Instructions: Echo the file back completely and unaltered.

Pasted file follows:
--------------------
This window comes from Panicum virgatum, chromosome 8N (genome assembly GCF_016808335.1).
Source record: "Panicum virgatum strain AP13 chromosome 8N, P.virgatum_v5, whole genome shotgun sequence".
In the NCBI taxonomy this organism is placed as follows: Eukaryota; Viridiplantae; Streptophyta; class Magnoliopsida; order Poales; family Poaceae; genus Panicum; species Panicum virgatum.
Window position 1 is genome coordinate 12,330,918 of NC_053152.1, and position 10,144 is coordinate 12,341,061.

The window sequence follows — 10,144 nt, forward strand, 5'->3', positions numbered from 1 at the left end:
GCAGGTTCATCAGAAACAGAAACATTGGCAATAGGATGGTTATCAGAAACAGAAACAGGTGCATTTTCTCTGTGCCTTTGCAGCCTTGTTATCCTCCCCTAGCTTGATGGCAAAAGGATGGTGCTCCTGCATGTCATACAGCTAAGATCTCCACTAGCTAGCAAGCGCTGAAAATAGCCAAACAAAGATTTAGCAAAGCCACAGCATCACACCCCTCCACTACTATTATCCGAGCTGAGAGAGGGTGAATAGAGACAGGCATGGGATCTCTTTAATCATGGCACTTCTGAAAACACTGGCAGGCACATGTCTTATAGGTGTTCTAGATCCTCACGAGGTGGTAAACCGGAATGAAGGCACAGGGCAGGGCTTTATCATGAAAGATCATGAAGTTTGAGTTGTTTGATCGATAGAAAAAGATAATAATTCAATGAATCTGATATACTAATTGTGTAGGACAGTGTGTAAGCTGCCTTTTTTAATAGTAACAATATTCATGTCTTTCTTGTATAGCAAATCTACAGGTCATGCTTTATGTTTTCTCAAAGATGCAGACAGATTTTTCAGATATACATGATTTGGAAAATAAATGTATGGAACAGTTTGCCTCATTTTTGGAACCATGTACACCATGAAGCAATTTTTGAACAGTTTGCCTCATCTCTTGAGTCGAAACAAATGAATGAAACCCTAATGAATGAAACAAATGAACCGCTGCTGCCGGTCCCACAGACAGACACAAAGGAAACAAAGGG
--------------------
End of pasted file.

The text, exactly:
This window comes from Panicum virgatum, chromosome 8N (genome assembly GCF_016808335.1).
Source record: "Panicum virgatum strain AP13 chromosome 8N, P.virgatum_v5, whole genome shotgun sequence".
In the NCBI taxonomy this organism is placed as follows: Eukaryota; Viridiplantae; Streptophyta; class Magnoliopsida; order Poales; family Poaceae; genus Panicum; species Panicum virgatum.
Window position 1 is genome coordinate 12,330,918 of NC_053152.1, and position 10,144 is coordinate 12,341,061.

The window sequence follows — 10,144 nt, forward strand, 5'->3', positions numbered from 1 at the left end:
GCAGGTTCATCAGAAACAGAAACATTGGCAATAGGATGGTTATCAGAAACAGAAACAGGTGCATTTTCTCTGTGCCTTTGCAGCCTTGTTATCCTCCCCTAGCTTGATGGCAAAAGGATGGTGCTCCTGCATGTCATACAGCTAAGATCTCCACTAGCTAGCAAGCGCTGAAAATAGCCAAACAAAGATTTAGCAAAGCCACAGCATCACACCCCTCCACTACTATTATCCGAGCTGAGAGAGGGTGAATAGAGACAGGCATGGGATCTCTTTAATCATGGCACTTCTGAAAACACTGGCAGGCACATGTCTTATAGGTGTTCTAGATCCTCACGAGGTGGTAAACCGGAATGAAGGCACAGGGCAGGGCTTTATCATGAAAGATCATGAAGTTTGAGTTGTTTGATCGATAGAAAAAGATAATAATTCAATGAATCTGATATACTAATTGTGTAGGACAGTGTGTAAGCTGCCTTTTTTAATAGTAACAATATTCATGTCTTTCTTGTATAGCAAATCTACAGGTCATGCTTTATGTTTTCTCAAAGATGCAGACAGATTTTTCAGATATACATGATTTGGAAAATAAATGTATGGAACAGTTTGCCTCATTTTTGGAACCATGTACACCATGAAGCAATTTTTGAACAGTTTGCCTCATCTCTTGAGTCGAAACAAATGAATGAAACCCTAATGAATGAAACAAATGAACCGCTGCTGCCGGTCCCACAGACAGACACAAAGGAAACAAAGGG